Shortly after the collection of Australian and New Zealand photographs was shipped off to Little Rock in late 2013, prints which hadn’t even been scanned yet, even at low resolution, were beginning to turn up on eBay. The receiver later estimated that up to a thousand images may have been skimmed off before digitisation even began. Rogers became unresponsive to requests from Australia and then, in early 2014,  the FBI raided him. He was later convicted of fraud, became bankrupt, and a sizeable chunk of Australia’s heritage fell into a legal limbo. In 2015 we in Australia who love photography stared in open mouthed dismay at the ABC’s Glenn Sloggett like images of padlocked warehouse doors beginning to be choked by weeds in the outer suburbs of Little Rock.

Then in 2017 came the news that California’s Duncan Miller Gallery had purchased the entire collection, still estimated to be around two million items.  The new owner of the physical archive, Daniel Miller, reasoned that even though the copyright of images taken after 1955 still resided with either Fairfax or the original photographer, the ’pieces of paper’ could perhaps return him around four dollars each from Australian institutions as a bulk purchase, and considerably more for the ‘name’ photographers who had found their way into the archive, such as Jeff Carter, Max Dupain, Olive Cotton, Wolfgang Sievers and David Moore.

Miller launched a website with the rather Peter Allenesque url of hometoaustralia.org. He sought corporate sponsorship, and came to Australia in 2017 to speak to curators from major collections and go on breakfast TV. In 2018 he had a booth at Sydney Contemporary showing some of the collection in art frames. To aid their repatriation, and the return on his investment, the gallery did a new taxonomic survey of the collection, dividing them into 500 different thematic categories.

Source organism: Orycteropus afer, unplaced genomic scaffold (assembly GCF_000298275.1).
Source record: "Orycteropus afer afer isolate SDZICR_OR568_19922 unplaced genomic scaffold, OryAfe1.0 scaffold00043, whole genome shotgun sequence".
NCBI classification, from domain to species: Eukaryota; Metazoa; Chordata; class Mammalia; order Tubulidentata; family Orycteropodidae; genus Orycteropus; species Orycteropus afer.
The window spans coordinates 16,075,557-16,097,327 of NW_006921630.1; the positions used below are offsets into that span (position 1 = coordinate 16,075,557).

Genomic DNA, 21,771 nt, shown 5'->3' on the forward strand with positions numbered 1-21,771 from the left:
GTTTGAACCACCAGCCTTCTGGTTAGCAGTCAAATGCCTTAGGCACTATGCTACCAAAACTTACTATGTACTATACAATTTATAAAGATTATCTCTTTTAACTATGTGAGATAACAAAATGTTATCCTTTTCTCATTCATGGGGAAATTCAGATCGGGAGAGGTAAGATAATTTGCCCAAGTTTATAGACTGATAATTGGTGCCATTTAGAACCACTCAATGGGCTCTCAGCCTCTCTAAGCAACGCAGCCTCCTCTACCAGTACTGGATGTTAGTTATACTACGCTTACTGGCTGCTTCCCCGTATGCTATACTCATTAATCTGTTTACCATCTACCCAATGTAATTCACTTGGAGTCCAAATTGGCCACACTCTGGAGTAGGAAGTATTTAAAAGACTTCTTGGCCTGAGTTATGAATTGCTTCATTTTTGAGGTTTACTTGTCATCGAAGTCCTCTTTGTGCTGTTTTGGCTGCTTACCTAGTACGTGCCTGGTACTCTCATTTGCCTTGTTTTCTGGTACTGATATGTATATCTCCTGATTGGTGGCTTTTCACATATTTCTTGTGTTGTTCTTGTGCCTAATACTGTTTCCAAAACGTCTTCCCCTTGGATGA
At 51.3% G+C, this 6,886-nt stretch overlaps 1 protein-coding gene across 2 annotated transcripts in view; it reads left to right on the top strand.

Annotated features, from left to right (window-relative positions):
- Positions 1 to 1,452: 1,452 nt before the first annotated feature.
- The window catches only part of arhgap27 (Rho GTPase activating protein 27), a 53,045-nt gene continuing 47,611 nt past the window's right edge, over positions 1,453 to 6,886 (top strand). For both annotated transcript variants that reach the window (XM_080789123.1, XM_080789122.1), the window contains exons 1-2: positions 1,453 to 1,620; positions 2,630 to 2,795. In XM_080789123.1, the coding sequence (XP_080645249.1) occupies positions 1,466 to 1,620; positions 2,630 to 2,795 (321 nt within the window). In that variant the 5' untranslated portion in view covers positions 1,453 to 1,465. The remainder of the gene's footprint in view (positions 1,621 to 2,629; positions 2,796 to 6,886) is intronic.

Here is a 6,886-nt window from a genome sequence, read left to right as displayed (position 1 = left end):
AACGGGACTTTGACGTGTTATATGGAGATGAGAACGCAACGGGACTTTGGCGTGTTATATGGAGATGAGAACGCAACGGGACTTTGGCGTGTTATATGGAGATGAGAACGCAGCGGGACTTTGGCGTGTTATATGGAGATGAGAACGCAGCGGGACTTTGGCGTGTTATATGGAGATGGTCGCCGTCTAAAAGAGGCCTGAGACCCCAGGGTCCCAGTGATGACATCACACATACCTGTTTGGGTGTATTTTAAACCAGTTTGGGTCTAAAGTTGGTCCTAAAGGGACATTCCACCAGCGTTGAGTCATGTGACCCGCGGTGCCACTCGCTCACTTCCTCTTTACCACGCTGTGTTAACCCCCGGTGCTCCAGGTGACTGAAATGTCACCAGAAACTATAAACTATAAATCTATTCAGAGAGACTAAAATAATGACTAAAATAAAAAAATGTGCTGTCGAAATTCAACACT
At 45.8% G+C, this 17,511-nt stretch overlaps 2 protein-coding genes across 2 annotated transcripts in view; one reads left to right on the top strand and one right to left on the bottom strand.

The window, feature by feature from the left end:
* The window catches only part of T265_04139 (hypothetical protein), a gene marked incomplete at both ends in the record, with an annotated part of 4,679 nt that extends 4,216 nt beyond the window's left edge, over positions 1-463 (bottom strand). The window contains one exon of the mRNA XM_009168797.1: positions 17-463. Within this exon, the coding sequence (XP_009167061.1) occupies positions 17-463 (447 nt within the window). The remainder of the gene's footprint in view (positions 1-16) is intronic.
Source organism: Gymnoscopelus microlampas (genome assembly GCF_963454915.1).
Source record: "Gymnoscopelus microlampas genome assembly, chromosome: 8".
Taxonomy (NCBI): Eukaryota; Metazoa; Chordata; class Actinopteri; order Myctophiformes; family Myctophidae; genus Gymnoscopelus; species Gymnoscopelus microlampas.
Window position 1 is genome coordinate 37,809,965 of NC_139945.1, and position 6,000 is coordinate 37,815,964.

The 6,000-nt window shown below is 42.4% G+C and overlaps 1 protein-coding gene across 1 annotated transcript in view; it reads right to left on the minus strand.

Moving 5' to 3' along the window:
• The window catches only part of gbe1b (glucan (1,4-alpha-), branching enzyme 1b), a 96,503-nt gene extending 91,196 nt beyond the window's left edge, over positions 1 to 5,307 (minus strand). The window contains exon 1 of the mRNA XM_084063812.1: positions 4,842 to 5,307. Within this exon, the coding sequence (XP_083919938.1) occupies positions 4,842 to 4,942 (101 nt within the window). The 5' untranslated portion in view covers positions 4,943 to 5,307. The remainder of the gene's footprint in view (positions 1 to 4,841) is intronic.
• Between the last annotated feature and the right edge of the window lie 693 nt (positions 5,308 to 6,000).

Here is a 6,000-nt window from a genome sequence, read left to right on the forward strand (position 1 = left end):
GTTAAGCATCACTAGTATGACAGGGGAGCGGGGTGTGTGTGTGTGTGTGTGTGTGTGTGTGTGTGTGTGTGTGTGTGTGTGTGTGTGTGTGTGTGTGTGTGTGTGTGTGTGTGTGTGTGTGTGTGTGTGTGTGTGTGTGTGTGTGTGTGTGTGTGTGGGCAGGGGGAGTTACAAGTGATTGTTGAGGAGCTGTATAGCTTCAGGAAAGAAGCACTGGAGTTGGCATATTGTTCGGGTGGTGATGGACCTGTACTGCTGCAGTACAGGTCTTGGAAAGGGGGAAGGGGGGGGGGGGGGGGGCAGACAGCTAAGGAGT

So far they estimate that they have sold about 160,000 photographs back to various Australian collections, including the Bradman Museum who have  purchased 24,000 cricket photographs, and Beleura who have purchased 20,000 theatre photographs. Last weekend the Canberra Museum and Gallery announced they had purchased 3,500 Canberra photographs, many from the Canberra Times, at $20,000. A good deal.  They plan to work with the University of Canberra to do the cataloguing that John Rogers promised and didn’t do. They still have to negotiate with the original photographers or Fairfax, which has now been swallowed by the media conglomerate of Nine Entertainment, to reproduce the post 1955 images.

Can we ever forgive that Fairfax executive? No we can’t. But what does this farrago tell us? Firstly that photographs, whether physical or digital are equally vulnerable. Australian photography is full of similar stories at varying degrees of apocrypha — of collodion being cleaned off plates for green house windows, of glass plate negatives being used for road ballast, and so. There are also stories of rescue missions, which is how the Duncan Miller Gallery see their work. For instance in 1929 the bookseller James Tyrell brought 7903 negatives from the Charles Kerry and Henry King studios, which were then sold to Australian Consolidated press in 1980, who donated them to the Powerhouse Museum in 1985. Secondly, it throws into relief the legal separation between the three values that photographs have always had: ownership, display and reproduction. Thirdly it brings to the fore an  increasingly important photographic value — searchability.

Fairfax did eventually got back a set of digital files from Rogers’ receiver in Arkansas. They are probably of low quality anyway, but without even a searchable interface they are next to useless. The physical archive’s current owner, the canny Duncan Miller Gallery, has realised the importance of the interface. While they have certainly capitalised on the short list of proper names of Australian photography in the collection, whose prints can be sold as individual ‘art works’, the gallery also realised they needed a ‘team of archivists’ to generate five hundred new separate categories out of the raw A to Z sequencing of the images. Major Categories, from ‘Aboriginal people’ to ‘Yachting’; Smaller Categories, from ‘Abacus to ‘Witch Doctor’’; and Personalities and People, from ‘Aboriginal people’ to ‘Zoo’. It remains to be seen how useful potential clients in Australia will find these newly generated search terms in approaching the vast opaque repository of images in America. But what is certain is that issues of the archive are only just beginning to come home to us.